This is just a spiky, aggressive scallop, though its only soft tissue is the pillar of red muscle holding the halves of its shell together. That's not how bivalves work at all, so, maybe that's not what it is? Organisms with this sort of hinged shell have evolved multiple times on Earth across more than one phylum, so this could just as easily be one of Hyrule's strange and cryptic animal phyla, one whose entire anatomy consists of that flesh cylinder and hinged shell. How does it eat without an obvious mouth or filter-feeding siphon? Maybe it just seals shut with a bite of tasty flesh and secretes digestive enzymes, using the whole shell as a stomach chamber.


They're killing me with this lack of art. I bet the conceptual drawings of the torch slug are adorable! A flattened puddle of red goo, like a pool of lava, but with a couple of droopy eyestalks and a big flame on its back. It's so simple, it becomes kind of underwhelming as only a chunky 3-d model :(


I'm using the model from the remastered 3DS game here; the anubis looks just like a little mummified jackal all wrapped up, and it hovers around mirroring whatever direction Link moves in. It can only be destroyed by leading it into fire, and if attacked, retaliates with its own fire breath. Annoying! It kind of bugs me that it's called an Anubis, though, both in the English and original Japanese versions. Hyrulian creatures and objects usually have their own original names, so calling this something straight out of Egyptian mythology kind of breaks the illusion of this being its own self-contained world.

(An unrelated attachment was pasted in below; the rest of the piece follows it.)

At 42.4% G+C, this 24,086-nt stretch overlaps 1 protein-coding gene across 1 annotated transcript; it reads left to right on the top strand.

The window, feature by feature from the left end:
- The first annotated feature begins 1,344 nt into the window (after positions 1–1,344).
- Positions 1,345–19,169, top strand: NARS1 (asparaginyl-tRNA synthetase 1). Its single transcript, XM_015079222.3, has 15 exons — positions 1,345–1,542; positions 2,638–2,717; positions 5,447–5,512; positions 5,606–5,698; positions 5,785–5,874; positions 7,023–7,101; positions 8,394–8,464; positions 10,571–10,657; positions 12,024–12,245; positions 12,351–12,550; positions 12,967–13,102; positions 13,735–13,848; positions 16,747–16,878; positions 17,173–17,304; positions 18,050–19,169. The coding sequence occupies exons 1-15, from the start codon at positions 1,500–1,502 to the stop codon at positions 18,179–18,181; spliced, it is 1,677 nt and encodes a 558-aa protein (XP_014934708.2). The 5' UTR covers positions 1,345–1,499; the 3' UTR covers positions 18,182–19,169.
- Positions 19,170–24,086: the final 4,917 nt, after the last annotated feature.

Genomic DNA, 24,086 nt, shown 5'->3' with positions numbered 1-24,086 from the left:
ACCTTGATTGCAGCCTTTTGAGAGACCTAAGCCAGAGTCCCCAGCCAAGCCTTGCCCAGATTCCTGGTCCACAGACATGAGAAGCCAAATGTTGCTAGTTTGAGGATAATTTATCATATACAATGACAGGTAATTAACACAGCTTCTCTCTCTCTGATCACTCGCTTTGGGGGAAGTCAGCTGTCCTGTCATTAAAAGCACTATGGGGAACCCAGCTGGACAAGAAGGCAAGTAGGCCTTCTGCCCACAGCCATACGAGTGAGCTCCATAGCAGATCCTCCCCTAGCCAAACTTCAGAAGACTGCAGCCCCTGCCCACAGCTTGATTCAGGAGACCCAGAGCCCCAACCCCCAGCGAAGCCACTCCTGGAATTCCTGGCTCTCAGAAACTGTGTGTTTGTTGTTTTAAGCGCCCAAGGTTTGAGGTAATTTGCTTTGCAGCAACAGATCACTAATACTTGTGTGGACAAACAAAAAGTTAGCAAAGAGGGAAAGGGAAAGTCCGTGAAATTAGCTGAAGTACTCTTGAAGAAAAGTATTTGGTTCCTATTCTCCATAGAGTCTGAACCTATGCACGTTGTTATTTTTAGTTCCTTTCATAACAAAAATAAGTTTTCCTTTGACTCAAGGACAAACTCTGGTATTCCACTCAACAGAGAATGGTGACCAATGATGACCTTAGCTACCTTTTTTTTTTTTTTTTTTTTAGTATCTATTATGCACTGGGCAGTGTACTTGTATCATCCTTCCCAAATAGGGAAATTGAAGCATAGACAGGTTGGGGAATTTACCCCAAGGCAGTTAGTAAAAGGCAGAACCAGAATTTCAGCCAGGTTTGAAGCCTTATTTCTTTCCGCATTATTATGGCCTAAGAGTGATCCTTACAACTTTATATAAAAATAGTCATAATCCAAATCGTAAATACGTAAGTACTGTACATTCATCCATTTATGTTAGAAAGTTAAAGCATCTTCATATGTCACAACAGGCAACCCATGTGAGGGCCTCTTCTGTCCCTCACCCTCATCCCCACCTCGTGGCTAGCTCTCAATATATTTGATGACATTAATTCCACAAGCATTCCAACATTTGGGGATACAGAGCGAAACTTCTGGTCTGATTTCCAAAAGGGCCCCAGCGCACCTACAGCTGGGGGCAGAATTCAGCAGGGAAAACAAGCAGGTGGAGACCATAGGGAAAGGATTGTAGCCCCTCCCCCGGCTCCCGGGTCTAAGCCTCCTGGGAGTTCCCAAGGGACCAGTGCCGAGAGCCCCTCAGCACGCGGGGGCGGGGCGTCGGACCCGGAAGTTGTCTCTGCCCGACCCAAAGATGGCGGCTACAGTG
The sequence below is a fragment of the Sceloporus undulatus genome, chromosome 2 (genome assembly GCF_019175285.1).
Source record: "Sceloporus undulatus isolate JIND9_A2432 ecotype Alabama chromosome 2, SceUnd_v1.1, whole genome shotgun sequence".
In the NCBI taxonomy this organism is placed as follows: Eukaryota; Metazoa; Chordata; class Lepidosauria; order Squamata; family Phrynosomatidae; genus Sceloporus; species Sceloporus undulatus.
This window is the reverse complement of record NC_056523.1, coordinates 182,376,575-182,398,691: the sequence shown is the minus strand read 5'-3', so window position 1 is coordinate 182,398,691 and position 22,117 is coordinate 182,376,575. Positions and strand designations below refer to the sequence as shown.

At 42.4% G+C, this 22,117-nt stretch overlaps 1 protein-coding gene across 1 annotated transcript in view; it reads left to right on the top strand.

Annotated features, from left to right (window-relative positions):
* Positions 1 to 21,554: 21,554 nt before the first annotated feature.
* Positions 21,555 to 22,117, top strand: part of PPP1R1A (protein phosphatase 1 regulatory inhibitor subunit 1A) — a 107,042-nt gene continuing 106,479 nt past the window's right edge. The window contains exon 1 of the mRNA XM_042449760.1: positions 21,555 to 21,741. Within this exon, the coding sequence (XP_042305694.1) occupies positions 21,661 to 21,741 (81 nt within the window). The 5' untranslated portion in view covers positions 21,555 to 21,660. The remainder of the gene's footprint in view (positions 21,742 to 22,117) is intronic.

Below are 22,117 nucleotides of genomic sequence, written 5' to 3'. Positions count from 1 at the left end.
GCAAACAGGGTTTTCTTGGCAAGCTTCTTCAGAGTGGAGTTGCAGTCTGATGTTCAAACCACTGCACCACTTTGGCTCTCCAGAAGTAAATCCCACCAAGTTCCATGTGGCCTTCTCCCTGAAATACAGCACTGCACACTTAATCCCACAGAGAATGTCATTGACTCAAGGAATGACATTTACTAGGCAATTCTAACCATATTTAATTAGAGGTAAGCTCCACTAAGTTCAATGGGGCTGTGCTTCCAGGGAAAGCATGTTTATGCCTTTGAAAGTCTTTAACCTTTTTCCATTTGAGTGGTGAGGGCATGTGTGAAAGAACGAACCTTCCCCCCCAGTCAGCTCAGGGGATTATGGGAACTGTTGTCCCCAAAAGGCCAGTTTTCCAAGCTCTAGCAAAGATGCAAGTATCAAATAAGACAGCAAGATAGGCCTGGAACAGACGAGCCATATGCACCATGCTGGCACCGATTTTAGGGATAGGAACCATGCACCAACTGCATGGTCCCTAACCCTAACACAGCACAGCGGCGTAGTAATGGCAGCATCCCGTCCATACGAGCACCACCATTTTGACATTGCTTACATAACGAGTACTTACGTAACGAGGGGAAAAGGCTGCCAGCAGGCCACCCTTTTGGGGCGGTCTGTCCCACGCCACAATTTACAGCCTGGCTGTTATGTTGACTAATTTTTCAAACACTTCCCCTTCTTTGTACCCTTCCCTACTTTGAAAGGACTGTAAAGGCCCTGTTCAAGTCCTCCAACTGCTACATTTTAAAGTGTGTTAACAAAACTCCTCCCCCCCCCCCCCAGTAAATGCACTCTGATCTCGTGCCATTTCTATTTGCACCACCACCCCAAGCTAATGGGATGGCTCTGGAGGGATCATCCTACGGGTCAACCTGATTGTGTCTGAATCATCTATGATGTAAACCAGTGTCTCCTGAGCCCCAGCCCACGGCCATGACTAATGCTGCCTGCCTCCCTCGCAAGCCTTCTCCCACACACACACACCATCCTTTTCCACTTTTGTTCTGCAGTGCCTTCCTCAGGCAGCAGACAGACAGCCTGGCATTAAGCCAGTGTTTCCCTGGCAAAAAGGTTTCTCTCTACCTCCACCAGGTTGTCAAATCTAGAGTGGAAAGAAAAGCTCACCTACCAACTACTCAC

Lizard people are back! And they sure are lizard people! This is a very lizard guy, just straightforward green monitor looking reptile, albeit with more dinosaur-like hind legs so it can walk around like a person, wielding a sword.


These notoriously terrified a lot of players, and it's understandable; they're tall, emaciated corpses with expressionless wooden masks, and they either stand in place or sit curled up in a fetal position, softly moaning until they detect your presence. They come after you slowly at first, but their gaze paralyzes you, and once they're close enough they fling through the air with a wonderfully awful shriek, wrap their limbs around you and start eating!